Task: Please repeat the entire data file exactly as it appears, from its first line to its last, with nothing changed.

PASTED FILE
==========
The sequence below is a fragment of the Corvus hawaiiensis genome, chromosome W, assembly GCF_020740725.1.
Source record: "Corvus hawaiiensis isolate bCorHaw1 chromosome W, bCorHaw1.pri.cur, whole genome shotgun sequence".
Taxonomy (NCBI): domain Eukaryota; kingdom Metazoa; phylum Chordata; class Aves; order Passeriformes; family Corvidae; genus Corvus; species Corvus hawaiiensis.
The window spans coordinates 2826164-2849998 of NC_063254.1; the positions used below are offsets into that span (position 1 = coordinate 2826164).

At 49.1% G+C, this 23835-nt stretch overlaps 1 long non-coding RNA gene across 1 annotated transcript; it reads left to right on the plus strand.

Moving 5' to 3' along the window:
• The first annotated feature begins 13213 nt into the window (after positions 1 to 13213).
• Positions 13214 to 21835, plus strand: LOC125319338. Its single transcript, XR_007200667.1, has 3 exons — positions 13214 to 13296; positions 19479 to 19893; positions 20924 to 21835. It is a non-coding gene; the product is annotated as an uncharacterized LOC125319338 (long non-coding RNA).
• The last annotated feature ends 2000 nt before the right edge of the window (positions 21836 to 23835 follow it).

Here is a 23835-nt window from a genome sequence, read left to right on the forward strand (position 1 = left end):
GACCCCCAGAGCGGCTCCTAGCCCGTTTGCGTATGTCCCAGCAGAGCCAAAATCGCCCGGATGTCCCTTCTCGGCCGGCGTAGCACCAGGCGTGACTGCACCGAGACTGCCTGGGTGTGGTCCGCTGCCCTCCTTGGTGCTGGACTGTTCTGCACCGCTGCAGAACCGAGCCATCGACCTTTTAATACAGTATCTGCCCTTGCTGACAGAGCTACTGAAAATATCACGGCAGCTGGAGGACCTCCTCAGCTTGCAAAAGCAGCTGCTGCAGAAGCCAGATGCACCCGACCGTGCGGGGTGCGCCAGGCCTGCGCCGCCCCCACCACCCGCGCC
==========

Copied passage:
The sequence below is a fragment of the Corvus hawaiiensis genome, chromosome W, assembly GCF_020740725.1.
Source record: "Corvus hawaiiensis isolate bCorHaw1 chromosome W, bCorHaw1.pri.cur, whole genome shotgun sequence".
Taxonomy (NCBI): domain Eukaryota; kingdom Metazoa; phylum Chordata; class Aves; order Passeriformes; family Corvidae; genus Corvus; species Corvus hawaiiensis.
The window spans coordinates 2826164-2849998 of NC_063254.1; the positions used below are offsets into that span (position 1 = coordinate 2826164).

At 49.1% G+C, this 23835-nt stretch overlaps 1 long non-coding RNA gene across 1 annotated transcript; it reads left to right on the plus strand.

Moving 5' to 3' along the window:
• The first annotated feature begins 13213 nt into the window (after positions 1 to 13213).
• Positions 13214 to 21835, plus strand: LOC125319338. Its single transcript, XR_007200667.1, has 3 exons — positions 13214 to 13296; positions 19479 to 19893; positions 20924 to 21835. It is a non-coding gene; the product is annotated as an uncharacterized LOC125319338 (long non-coding RNA).
• The last annotated feature ends 2000 nt before the right edge of the window (positions 21836 to 23835 follow it).

Here is a 23835-nt window from a genome sequence, read left to right on the forward strand (position 1 = left end):
GACCCCCAGAGCGGCTCCTAGCCCGTTTGCGTATGTCCCAGCAGAGCCAAAATCGCCCGGATGTCCCTTCTCGGCCGGCGTAGCACCAGGCGTGACTGCACCGAGACTGCCTGGGTGTGGTCCGCTGCCCTCCTTGGTGCTGGACTGTTCTGCACCGCTGCAGAACCGAGCCATCGACCTTTTAATACAGTATCTGCCCTTGCTGACAGAGCTACTGAAAATATCACGGCAGCTGGAGGACCTCCTCAGCTTGCAAAAGCAGCTGCTGCAGAAGCCAGATGCACCCGACCGTGCGGGGTGCGCCAGGCCTGCGCCGCCCCCACCACCCGCGCC